When I was seven, I wrote my first short story. A spooky short story. The kind of story I believed Hitchcock would use on his television show, Alfred Hitchcock Presents. My sister loved it and said I was destined to be a writer. My parents said nothing. The story went into a drawer. It’s posted in my Writing Practice.
Emily Dickinson and I met my freshmen year of high school. She got me. I got her. I decided to be a poet. I wrote every night before bed— my first writing practice. One day, I copied all my poems into a spiral notebook and sent it off to Random House. They sent me a rejection letter and returned my spiral notebook— good thing, it was the only copy. Their kindness escaped me at the time. I was disappointed, but I wrote on— totally clueless about how to build a life as a writer. I just thought I’d die. My poems would be published. And I’d end up famous. I think I actually believed that’s how it would work— I don’t believe I really understood the dying part.
I did come up with a plan by the time I got to college. I would become a journalist, write for National Geographic, and travel. I’d write poetry in my spare time. My freshman writing professor didn’t agree. He criticized everything I wrote without offering any advice on how to improve. Devastated, I cried throughout my hour-long final evaluation, which is probably the only reason I ended up with a C in the course. And so, I changed my major to theatre— they were nuts about me in the theatre— and I continued to write. In secret. It was my way of nurturing the writer within. Such is the power of the human spirit.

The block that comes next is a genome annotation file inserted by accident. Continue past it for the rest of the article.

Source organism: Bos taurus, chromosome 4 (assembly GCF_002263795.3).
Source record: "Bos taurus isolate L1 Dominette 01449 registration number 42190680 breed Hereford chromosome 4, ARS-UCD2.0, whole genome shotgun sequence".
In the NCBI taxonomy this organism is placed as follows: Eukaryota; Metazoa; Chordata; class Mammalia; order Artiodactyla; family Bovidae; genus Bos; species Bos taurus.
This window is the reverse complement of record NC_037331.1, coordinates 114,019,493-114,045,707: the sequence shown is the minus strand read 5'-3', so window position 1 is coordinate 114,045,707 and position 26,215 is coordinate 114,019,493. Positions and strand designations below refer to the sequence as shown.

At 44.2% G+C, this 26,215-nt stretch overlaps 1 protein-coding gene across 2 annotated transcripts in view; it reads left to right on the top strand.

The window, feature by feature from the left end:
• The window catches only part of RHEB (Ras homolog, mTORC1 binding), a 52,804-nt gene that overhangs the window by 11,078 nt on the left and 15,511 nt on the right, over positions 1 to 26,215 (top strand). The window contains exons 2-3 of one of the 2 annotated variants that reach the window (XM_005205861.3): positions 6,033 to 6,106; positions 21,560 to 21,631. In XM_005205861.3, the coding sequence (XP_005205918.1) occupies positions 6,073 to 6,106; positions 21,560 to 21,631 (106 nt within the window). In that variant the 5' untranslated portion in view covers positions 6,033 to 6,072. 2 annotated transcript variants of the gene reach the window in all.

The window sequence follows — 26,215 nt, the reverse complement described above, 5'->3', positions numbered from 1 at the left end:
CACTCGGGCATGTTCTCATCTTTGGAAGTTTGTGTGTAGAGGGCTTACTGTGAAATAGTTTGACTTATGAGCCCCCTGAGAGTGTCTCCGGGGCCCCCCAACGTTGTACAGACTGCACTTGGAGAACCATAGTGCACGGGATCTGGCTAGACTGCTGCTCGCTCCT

The time between when you’re no longer a beginner, but you’re not yet in the business is the hardest. And no one can tell you how long this phase will last— Sara Zarr
How I will cross the bridge from no longer a beginner to being “in the business” remains a mystery, but I have the patience and persistence needed to keep showing up until it happens.
I invite you to follow my progress on Notes from the Toolbox. And if you’d like assistance in developing your inner strength reach out to me here.